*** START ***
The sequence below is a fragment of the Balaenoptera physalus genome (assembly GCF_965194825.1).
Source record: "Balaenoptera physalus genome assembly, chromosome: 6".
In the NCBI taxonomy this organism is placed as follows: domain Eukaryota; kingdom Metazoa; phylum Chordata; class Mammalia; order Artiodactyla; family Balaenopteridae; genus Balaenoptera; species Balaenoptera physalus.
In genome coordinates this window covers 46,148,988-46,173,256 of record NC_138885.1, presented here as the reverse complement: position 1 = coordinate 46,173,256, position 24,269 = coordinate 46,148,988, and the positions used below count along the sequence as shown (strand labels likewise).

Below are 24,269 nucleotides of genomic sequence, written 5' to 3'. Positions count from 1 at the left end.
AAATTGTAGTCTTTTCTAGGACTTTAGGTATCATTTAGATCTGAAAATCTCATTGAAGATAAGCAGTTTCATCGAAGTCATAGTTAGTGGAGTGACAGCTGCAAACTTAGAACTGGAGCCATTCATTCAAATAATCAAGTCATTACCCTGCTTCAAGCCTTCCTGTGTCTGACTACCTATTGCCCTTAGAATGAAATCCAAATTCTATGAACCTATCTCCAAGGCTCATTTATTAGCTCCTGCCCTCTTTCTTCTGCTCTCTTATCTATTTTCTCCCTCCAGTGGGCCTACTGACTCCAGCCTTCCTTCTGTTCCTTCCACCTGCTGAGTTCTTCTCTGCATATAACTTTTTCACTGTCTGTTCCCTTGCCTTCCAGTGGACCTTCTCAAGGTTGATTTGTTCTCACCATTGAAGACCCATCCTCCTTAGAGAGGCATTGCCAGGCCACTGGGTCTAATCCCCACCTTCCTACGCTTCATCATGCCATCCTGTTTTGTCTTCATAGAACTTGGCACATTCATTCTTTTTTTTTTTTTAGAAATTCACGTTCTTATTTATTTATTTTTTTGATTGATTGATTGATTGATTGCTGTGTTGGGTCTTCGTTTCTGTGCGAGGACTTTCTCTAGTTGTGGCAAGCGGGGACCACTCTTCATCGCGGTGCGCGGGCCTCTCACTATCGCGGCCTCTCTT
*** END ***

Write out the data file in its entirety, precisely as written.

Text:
The sequence below is a fragment of the Balaenoptera physalus genome (assembly GCF_965194825.1).
Source record: "Balaenoptera physalus genome assembly, chromosome: 6".
In the NCBI taxonomy this organism is placed as follows: domain Eukaryota; kingdom Metazoa; phylum Chordata; class Mammalia; order Artiodactyla; family Balaenopteridae; genus Balaenoptera; species Balaenoptera physalus.
In genome coordinates this window covers 46,148,988-46,173,256 of record NC_138885.1, presented here as the reverse complement: position 1 = coordinate 46,173,256, position 24,269 = coordinate 46,148,988, and the positions used below count along the sequence as shown (strand labels likewise).

Below are 24,269 nucleotides of genomic sequence, written 5' to 3'. Positions count from 1 at the left end.
AAATTGTAGTCTTTTCTAGGACTTTAGGTATCATTTAGATCTGAAAATCTCATTGAAGATAAGCAGTTTCATCGAAGTCATAGTTAGTGGAGTGACAGCTGCAAACTTAGAACTGGAGCCATTCATTCAAATAATCAAGTCATTACCCTGCTTCAAGCCTTCCTGTGTCTGACTACCTATTGCCCTTAGAATGAAATCCAAATTCTATGAACCTATCTCCAAGGCTCATTTATTAGCTCCTGCCCTCTTTCTTCTGCTCTCTTATCTATTTTCTCCCTCCAGTGGGCCTACTGACTCCAGCCTTCCTTCTGTTCCTTCCACCTGCTGAGTTCTTCTCTGCATATAACTTTTTCACTGTCTGTTCCCTTGCCTTCCAGTGGACCTTCTCAAGGTTGATTTGTTCTCACCATTGAAGACCCATCCTCCTTAGAGAGGCATTGCCAGGCCACTGGGTCTAATCCCCACCTTCCTACGCTTCATCATGCCATCCTGTTTTGTCTTCATAGAACTTGGCACATTCATTCTTTTTTTTTTTTTAGAAATTCACGTTCTTATTTATTTATTTTTTTGATTGATTGATTGATTGATTGCTGTGTTGGGTCTTCGTTTCTGTGCGAGGACTTTCTCTAGTTGTGGCAAGCGGGGACCACTCTTCATCGCGGTGCGCGGGCCTCTCACTATCGCGGCCTCTCTT